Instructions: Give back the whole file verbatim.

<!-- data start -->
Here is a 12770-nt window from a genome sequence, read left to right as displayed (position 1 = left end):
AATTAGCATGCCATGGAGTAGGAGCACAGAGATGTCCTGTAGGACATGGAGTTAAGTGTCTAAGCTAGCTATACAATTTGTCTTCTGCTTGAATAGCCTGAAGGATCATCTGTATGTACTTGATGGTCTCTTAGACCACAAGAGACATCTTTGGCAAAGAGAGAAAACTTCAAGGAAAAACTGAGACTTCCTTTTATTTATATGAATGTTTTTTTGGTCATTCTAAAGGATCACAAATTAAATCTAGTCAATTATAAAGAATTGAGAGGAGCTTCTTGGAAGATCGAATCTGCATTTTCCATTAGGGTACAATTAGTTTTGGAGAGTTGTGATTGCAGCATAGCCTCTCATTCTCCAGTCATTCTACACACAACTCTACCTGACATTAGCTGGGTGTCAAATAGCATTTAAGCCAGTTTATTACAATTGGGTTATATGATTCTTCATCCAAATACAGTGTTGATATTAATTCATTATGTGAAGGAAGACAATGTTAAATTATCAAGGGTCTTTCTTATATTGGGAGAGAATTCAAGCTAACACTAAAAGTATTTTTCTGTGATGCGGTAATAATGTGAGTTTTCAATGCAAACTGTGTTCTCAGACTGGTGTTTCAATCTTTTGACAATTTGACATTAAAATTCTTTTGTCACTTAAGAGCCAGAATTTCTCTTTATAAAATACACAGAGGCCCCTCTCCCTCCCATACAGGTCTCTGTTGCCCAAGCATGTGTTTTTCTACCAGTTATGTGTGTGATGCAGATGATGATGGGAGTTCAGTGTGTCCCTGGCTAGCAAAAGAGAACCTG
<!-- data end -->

Here is a 12770-nt window from a genome sequence, read left to right as displayed (position 1 = left end):
AATTAGCATGCCATGGAGTAGGAGCACAGAGATGTCCTGTAGGACATGGAGTTAAGTGTCTAAGCTAGCTATACAATTTGTCTTCTGCTTGAATAGCCTGAAGGATCATCTGTATGTACTTGATGGTCTCTTAGACCACAAGAGACATCTTTGGCAAAGAGAGAAAACTTCAAGGAAAAACTGAGACTTCCTTTTATTTATATGAATGTTTTTTTGGTCATTCTAAAGGATCACAAATTAAATCTAGTCAATTATAAAGAATTGAGAGGAGCTTCTTGGAAGATCGAATCTGCATTTTCCATTAGGGTACAATTAGTTTTGGAGAGTTGTGATTGCAGCATAGCCTCTCATTCTCCAGTCATTCTACACACAACTCTACCTGACATTAGCTGGGTGTCAAATAGCATTTAAGCCAGTTTATTACAATTGGGTTATATGATTCTTCATCCAAATACAGTGTTGATATTAATTCATTATGTGAAGGAAGACAATGTTAAATTATCAAGGGTCTTTCTTATATTGGGAGAGAATTCAAGCTAACACTAAAAGTATTTTTCTGTGATGCGGTAATAATGTGAGTTTTCAATGCAAACTGTGTTCTCAGACTGGTGTTTCAATCTTTTGACAATTTGACATTAAAATTCTTTTGTCACTTAAGAGCCAGAATTTCTCTTTATAAAATACACAGAGGCCCCTCTCCCTCCCATACAGGTCTCTGTTGCCCAAGCATGTGTTTTTCTACCAGTTATGTGTGTGATGCAGATGATGATGGGAGTTCAGTGTGTCCCTGGCTAGCAAAAGAGAACCTG